* Weds is final day for this round of talks
* Big 3 platinum producers hit
* AMCU is demanding a "living wage"
By Zandi Shabalala
PRETORIA, Jan 28 Government-brokered talks
between the world's top three platinum producers and South
Africa's Association of Mineworkers and Construction Union
(AMCU) seeking to end a crippling strike ended on Tuesday with
no resolution in sight.
The strike, which began on Thursday and has hit around 40
percent of global output of the precious metal, could be
protracted as the two sides remain poles apart on the issue of
"We are not going to divulge what we are talking about.
There are offers on the table," AMCU's chief negotiator Jimmy
Gama told reporters after several hours of talks ended for the
day at a Pretoria hotel.
"I cannot predict what will happen tomorrow, we will
continue tomorrow," he said.
AMCU members downed tools on Thursday at American Platinum
, Impala Platinum and Lonmin, bringing
operations around the gritty mining town of Rustenburg to a halt
and dealing a fresh blow to investor confidence in Africa's
The strike has hit over 40 percent of global production of
the precious metal used to build catalytic converters in
automobiles, according to estimates by Thomson Reuters GFMS.
The companies have said that collectively they are losing
almost 10,000 ounces a day in lost production worth about $14
million at current spot prices.
Implats' spokesman Johan Theron told Reuters the company had
stockpiles to supply customers for six to eight weeks, but said
this was its normal pipeline and "does not imply that we have
hoarded metal supplies in anticipation of a strike."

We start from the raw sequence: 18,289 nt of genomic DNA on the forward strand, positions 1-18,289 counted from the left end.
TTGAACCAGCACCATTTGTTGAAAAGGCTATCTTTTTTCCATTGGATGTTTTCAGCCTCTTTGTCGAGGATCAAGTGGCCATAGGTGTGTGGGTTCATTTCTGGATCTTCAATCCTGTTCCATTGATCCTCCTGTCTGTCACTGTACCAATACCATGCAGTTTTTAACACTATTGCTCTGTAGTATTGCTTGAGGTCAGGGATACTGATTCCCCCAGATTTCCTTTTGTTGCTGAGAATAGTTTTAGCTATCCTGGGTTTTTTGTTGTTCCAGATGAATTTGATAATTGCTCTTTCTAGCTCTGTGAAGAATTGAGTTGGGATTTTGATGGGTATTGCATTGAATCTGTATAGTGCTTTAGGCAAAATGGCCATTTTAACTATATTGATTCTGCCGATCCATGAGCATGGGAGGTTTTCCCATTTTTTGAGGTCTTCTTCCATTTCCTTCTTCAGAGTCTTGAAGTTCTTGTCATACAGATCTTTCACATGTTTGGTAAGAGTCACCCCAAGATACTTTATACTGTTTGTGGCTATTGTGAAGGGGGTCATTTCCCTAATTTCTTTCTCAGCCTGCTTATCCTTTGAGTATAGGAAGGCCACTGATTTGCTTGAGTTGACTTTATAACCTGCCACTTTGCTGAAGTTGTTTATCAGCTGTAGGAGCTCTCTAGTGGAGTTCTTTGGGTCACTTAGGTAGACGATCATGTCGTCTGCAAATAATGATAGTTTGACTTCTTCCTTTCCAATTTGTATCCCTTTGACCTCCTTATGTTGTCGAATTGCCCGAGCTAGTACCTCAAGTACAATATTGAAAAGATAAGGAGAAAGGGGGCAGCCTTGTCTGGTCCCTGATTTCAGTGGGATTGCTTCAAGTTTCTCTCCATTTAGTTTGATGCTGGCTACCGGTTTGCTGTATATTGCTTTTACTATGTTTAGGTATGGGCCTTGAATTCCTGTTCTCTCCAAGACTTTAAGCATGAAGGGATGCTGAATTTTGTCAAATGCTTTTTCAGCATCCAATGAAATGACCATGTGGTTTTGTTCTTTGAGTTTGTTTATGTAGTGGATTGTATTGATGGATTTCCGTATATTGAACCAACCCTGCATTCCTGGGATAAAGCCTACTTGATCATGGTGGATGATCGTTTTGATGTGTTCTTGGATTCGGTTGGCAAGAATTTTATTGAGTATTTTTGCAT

"Generally, for an operation like Implats, we can still
produce final metals for a period of six to eight weeks once the
mining input is stopped, before the process inventories are
Under the populist battle cry of a "living wage", AMCU is
demanding minimum entry-level pay of 12,500 rand ($1,100) a
month from the three platinum producers - a more than doubling
of current levels.
The three platinum producers say they can ill afford such
increases as they struggle to recover from a wave of wildcat
strikes, rooted in a vicious turf war between AMCU and its arch
rival the National Union of Mineworkers (NUM), that battered the
sector in 2012.
Dozens of people have been killed the past two years in the
union conflict and NUM said on Tuesday in a statement that its
members, who are not on strike, were being "intimidated and
assaulted" if they tried to report to the shafts.
"Since the strike began last week Thursday, intimidation has
been high in the platinum belt," said NUM, a key ally of the
ruling African National Congress (ANC), which has lost tens of
thousands of members to AMCU.
AMCU has long denied allegations that it uses violence and
intimidation in pursuit of its agenda.
The companies last week said AMCU's demands were
"unaffordable and unrealistic" and have made offers of between
7.5 and 8.5 percent, well above the current inflation rate of